Joseph Parker wanted to know why beetles made beetles since he was 7 years old. Entomologists have spent decades collecting and observing insects, some of them living in ants and eating their larvae. But without the tools to study the genetic and brain mechanisms of beetle behavior, Parker focused on his doctoral studies. Drosophila Fruit flies – an established model organism.
Ten years later, Parker's childhood dreams came true with the advent of CRISPR gene editing technology. He is using CRISPR to study symbiosis in Robe beetle (Staphylinidae) In the laboratory of the California Institute of Technology in Pasadena, California. Parker wants to see how the insect's DNA is changing by removing the genes in beetles that live with ants and not in other beetles. "We are designing the model system from scratch," he says.
Biologists have embraced CRISPR's ability to rapidly and inexpensively modify genomes of popular model organisms such as mice, fruit flies, and monkeys. Now they are trying out some more tools for alien species. Many of them have never been raised in the laboratory or have never been analyzed for genomics. "We are finally ready to start expanding what we call model organisms," said Tessa Montague, a molecular biologist at Columbia University in New York City.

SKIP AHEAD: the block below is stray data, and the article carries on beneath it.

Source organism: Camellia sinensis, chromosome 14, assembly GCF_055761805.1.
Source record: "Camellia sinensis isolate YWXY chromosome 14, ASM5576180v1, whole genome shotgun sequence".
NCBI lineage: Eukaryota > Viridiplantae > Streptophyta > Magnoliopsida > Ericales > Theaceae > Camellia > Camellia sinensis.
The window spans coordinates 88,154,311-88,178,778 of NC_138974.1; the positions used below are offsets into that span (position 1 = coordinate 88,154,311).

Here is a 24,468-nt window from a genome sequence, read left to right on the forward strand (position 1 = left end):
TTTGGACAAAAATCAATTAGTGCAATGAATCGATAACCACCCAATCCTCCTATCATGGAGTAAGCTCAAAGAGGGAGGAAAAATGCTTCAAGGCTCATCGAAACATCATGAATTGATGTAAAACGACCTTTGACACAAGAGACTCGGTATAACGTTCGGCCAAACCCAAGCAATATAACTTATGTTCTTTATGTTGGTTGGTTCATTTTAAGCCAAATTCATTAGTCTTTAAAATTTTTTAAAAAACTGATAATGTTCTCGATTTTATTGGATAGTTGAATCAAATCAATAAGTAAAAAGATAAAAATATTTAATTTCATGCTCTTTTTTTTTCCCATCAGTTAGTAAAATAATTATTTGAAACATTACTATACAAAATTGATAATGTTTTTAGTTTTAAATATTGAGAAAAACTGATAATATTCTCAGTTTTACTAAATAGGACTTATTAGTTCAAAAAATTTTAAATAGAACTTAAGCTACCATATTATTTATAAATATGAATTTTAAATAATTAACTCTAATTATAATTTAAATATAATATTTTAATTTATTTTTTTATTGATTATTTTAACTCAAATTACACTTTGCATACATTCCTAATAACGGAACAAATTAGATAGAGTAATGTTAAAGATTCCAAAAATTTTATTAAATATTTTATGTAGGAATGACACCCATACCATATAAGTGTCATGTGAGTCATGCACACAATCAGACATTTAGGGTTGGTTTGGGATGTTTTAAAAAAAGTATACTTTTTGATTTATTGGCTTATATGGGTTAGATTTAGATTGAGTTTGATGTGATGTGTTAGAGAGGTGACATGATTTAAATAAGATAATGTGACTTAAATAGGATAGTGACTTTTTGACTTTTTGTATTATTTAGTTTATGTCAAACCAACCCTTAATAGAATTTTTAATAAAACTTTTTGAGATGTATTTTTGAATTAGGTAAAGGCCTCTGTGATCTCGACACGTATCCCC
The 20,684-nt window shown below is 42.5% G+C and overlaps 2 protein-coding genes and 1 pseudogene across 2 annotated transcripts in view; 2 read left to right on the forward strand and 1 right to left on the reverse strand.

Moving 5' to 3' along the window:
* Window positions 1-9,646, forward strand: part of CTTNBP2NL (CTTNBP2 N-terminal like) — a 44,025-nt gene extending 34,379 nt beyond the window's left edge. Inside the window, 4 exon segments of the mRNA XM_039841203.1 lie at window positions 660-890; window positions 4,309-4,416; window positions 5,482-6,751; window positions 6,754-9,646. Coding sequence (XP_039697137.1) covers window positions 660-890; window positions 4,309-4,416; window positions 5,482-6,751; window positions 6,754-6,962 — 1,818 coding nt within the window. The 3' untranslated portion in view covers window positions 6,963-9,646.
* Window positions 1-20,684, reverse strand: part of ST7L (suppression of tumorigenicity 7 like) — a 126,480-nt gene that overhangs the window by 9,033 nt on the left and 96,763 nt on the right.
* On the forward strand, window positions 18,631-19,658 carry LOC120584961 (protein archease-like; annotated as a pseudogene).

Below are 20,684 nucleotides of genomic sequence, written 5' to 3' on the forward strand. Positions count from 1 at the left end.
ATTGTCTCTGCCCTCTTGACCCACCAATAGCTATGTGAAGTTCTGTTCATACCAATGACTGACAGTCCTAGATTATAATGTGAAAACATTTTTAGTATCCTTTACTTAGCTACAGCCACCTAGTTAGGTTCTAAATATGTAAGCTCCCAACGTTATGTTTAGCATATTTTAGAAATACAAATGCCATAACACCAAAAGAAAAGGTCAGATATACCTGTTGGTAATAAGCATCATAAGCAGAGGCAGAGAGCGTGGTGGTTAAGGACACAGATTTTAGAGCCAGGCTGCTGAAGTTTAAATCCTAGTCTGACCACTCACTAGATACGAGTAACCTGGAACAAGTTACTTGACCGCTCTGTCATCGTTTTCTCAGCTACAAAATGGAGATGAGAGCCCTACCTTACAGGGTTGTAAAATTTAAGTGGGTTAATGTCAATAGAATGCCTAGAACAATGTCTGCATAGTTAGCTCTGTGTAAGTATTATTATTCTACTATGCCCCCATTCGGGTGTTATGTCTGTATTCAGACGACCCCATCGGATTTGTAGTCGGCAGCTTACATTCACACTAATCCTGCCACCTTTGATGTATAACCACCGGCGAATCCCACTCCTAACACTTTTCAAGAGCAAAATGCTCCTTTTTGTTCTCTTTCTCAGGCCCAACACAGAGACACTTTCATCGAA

Montague works in the Hawaiian bobtail squidEuprymna scolopes) And dwarf squidSepia band), A species in which abnormal stomachs act as an external marker of brain activity. Cephalopods project a pattern on their skin to match what they see around. However, it was difficult to probe how the brain treats the stimuli. Researchers usually do this by inserting an electrode or other sensor into the skull, but squid and squid have no bones.
Last year, Montague and her colleagues successfully injected CRISPR ingredients into squid and pork squid embryos for the first time. Now, they are trying to genetically correct the neurons of the tofu cerebral cortex when they are hoofed.
Other researchers are using CRISPR to study the unique social behavior of species. Daniel Kronauer, a biologist at Rockefeller University in New York,Ooceraea biroi) Pheromone Does not smell. In the experiment, genetically engineered ants were unable to maintain the complex hierarchy found in normal radar-ant colonyOne. Scientists now use CRISPR to alter genes that are thought to affect the behavior of spider ants.
If so, the species that threatens human or environmental health – pea aphid (pea)Acylinspyridine), Insects attacking soybeans and crops around the world. To edit the genome of aphids with CRISPR, a team led by the evolutionary geneticist Shuji Shigenobu of the Okazaki National Basic Biology Laboratory in Japan had to manipulate the complex life cycle of insects. Female aphids born in summer are cloned and reproduced asexually, whereas females born in autumn produce eggs.
The Shigenobu research team set up an incubator that simulated cold temperatures and cold short blades, giving scientists the eggs to inject CRISPR components.